UPDATED PORK NICHE MARKET PUBLICATION AVAILABLE
An ISU publication on pork niche market groups in Iowa has been updated to reflect market, industry and organizational changes. The publication offers a comparison of five existing niche market groups in Iowa. The publication can be downloaded from the Iowa Pork Industry Center Web site: http://www.extension.iastate.edu/ipic/information/IowaPorkNiche.pdf.

DEADLINES AND REMINDERS
June 4-6: Sixth Annual Pet Pig Symposium, Iowa State College of Veterinary Medicine, http://www.vetmed.iastate.edu/departments/vdpam/swine/petpigs/symposium2...
June 25: Tree Steward Conference, all day, campus, more: http://www.forestry.iastate.edu/one_steward/steward_one.htm

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COMMUNICATIONS KIOSK
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TIPS FOR ARCHIVING DIGITAL DATA ON CD
Storing digital photos and data on compact disks or CDs offers a new set of opportunities and problems. According to archivists, the Gold CD-R will not oxidize and will retain data for up to 300 years. Other CDs have a life expectancy from 5 to 80 years and will eventually oxidize. Archivists advise against using CD labels because they contain acidic adhesives that will eventually destroy digital information. Ink-jet printer inks used for printing CD labels and regular markers should not be used. To label CDs, use acid-free CD markers made for that purpose and only mark the hub (the clear center portion). Store CDs in thick jewel cases. The slim jewel cases or paper envelopes rub against the CD surface and will destroy data.

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INFOGRAZING
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EXTENSION COMBINES WITH MAGAZINE TO OFFER GARDENING TIPS
ISU Extension and Iowa Gardening Magazine are producing weekly televised “Gardening in the Zone” segments that appear during the 5 p.m. Friday newscasts on KCCI-TV Channel 8, as well as on stations in Cedar Rapids and Omaha/Council Bluffs. The episodes also are available on the Web: http://129.186.89.193/gardening/

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INTERNAL VOICES
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AGRICULTURE’S ROLE IN AMERICA’S ENERGY FUTURE
“With the encouragement of this committee’s [U.S. Senate Agriculture, Nutrition and Forestry Committee] hard work over many years, and particularly the Biomass Research and Development Act of 2000, and the landmark Energy Title of the Farm Security and Reinvestment Act of 2002, the promise of biomass energy is beginning to be realized. Evidence of these first steps toward a bio-based economy includes rapidly increasing numbers of ethanol and biodiesel plants converting corn and soybeans to transportation fuels, anaerobic digesters producing electricity from manure, and the development of a host of innovative technologies to produce biomass energy and complementary products from lignocellulosic feedstocks. This evidence underscores the fact that biomass energy is a real alternative, and that agriculture can play a significant role in America’s energy future.” Tom Richard, associate professor of agricultural and biosystems engineering, in his presentation on Capitol Hill on May 6.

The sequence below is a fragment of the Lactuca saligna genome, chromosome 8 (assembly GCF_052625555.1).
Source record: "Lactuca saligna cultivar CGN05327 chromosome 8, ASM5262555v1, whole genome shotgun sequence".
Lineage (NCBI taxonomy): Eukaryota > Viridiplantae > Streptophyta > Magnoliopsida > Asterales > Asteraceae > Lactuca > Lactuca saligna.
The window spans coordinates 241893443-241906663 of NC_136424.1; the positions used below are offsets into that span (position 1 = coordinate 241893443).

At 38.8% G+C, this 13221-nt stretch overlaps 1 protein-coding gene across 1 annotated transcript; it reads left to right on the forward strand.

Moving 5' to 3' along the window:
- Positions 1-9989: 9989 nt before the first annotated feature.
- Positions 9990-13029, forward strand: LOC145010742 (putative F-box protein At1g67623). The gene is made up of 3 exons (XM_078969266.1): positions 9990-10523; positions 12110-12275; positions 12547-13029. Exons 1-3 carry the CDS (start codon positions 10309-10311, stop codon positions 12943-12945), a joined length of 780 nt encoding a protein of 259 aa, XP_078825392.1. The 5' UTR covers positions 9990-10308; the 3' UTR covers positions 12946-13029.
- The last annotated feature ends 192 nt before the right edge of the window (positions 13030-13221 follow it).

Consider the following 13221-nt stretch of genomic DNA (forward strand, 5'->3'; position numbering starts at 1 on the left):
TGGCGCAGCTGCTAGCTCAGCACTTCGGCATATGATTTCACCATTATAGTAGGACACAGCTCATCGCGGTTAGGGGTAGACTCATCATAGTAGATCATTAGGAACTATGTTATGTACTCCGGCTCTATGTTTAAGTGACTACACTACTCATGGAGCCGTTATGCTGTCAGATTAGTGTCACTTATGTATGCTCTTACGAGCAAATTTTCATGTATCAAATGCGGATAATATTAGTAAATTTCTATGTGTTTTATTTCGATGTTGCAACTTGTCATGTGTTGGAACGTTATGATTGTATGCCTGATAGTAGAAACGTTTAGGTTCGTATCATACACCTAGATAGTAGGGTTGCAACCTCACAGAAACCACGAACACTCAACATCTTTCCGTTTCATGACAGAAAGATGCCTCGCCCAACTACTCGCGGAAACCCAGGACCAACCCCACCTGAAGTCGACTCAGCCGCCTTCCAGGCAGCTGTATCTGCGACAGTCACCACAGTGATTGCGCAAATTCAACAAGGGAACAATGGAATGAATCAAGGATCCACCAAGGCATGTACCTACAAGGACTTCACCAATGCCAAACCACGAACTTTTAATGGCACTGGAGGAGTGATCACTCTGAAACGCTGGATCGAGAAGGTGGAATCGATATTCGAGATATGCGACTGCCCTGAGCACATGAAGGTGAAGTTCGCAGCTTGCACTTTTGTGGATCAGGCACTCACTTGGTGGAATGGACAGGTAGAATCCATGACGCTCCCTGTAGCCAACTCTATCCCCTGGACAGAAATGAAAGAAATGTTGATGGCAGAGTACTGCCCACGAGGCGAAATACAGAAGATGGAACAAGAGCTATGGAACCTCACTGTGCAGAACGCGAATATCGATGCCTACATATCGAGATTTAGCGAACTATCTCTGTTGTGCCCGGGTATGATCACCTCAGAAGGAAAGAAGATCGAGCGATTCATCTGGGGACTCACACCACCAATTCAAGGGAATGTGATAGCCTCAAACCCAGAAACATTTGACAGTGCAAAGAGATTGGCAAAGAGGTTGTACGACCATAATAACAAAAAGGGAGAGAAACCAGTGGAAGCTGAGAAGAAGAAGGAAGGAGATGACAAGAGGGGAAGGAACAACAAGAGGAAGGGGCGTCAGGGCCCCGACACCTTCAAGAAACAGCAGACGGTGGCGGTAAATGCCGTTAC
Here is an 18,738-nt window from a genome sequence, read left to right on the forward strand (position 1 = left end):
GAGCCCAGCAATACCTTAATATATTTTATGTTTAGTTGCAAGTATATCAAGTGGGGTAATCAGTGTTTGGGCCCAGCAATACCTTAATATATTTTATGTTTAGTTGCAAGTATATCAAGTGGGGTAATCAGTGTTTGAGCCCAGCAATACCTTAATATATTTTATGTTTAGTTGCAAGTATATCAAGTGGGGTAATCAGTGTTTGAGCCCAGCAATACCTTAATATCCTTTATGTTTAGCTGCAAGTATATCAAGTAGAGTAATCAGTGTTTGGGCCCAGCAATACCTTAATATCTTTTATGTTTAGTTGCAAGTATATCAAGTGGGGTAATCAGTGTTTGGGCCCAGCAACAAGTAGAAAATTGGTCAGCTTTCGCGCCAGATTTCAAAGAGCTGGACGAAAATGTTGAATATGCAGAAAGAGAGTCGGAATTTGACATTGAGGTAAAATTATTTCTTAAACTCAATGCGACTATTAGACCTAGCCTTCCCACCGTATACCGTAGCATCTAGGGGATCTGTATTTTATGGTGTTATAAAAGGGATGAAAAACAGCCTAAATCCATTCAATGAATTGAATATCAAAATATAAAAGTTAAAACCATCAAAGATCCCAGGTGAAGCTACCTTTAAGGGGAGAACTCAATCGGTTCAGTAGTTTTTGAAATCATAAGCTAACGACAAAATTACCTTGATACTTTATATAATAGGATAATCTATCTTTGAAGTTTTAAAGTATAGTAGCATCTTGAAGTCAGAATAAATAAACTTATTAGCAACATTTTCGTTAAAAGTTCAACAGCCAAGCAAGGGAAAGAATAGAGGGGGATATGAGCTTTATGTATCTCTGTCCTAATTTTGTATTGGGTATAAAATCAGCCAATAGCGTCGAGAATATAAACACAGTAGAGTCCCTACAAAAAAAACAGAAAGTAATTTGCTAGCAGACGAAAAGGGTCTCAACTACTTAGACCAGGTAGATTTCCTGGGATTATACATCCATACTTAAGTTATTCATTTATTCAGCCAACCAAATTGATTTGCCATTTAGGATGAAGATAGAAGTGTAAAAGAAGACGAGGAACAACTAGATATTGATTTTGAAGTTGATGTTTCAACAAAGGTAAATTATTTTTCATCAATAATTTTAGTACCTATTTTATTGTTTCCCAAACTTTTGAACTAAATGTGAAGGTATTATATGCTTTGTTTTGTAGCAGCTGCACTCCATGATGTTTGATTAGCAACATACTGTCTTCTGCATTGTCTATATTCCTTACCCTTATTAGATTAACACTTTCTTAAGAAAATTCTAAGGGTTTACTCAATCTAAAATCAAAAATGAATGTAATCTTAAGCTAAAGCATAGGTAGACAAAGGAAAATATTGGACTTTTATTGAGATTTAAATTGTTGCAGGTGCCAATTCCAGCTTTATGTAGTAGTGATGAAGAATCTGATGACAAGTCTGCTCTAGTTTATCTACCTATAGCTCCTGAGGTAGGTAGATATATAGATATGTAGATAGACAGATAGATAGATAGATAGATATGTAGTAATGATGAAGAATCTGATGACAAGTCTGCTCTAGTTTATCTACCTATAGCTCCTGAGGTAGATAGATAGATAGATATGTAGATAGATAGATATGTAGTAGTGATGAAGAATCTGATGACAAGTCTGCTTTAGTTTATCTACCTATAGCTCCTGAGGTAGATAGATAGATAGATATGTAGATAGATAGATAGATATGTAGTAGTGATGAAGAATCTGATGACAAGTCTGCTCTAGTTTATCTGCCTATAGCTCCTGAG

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MARGINALIA
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MORE CAREER PLANS OF SPRING GRADUATES
Here are a few more selected career, educational and other plans reported by College of Agriculture graduating seniors at the May 8 college convocation:
- Ag loan officer, First State Bank in Lybbvukke
- Agronomy sales, Top of Iowa Coop
- Moving to Chicago to pursue a career in music
- Seed production trainee, Monsanto, Constantine, Mich.
- Farming with father and grandfather near Davenport
- Financial officer, Farm Credit Services, Sheldon
- Graduate school to study equine behavior
- Applying to veterinary school
- Attending ISU College of Veterinary Medicine
- Graduate school to obtain a license in equine chiropractics and acupuncture
- Working in the animal nutrition department at Cargill in Sioux City
- Attending nursing school at the University of Arkansas
- Working at Cargill Meat Solutions in Kansas
- Employed at the National Animal Disease Center
- Graduate school in swine reproduction physiology at University of California-Davis
- Seeking certification as a therapeutic riding instructor for disabled children and starting a riding center
- Working at the Biological Quality Control Department at Fort Dodge Animal Health
- Staff member at Wildlife Care Clinic and attending ISU College of Veterinary Medicine this fall
- Quality control engineer, Hormel Foods, Rochelle, Ill.
- Herdsman for a 350-cow dairy in California
- Working at the Iowa Beef Center
- Swine nutrition consultant, Cargill, West Branch
- Assistant superintendent, Knollwood Golf Club, Lake Forest, Ill.
- Working at Timber Pine Nursery, Earlham
- Interning at Bob Lenc Landscaping, Des Moines
- Graduate school in horticulture at the University of Missouri
- Working at Seed Savers Heritage Farm, Decorah
- Going to work for conifer and ornamental tree nursery in Oregon
- Apprentice at Manchester Country Club, Manchester, N.H.
- Position at Oakland Hills Country Club
- Assistant golf course superintendent, Greensboro, N.C.
- Starting a floral business
- Working at Echo Valley Country Club, Des Moines
- Grounds crew at the Colorado Rockies Baseball Club, Denver
- Assistant grounds keeper at Ripken Stadium, Aberdeen, Md.
- Advertising and marketing manager, Barn Nursery and Landscape Center, Cary, Ill.
- Working for ISU Agronomy Extension this summer
- Managing fertilizer pant at Cooperative Elevator Association, Hartley

Next issue: May 24

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AG ONLINE
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EDITORS
Ed Adcock, edadcock@iastate.edu, and Brian Meyer, bmeyer@iastate.edu
Phone: (515) 294-5616 Web site: http://www.ag.iastate.edu/aginfo/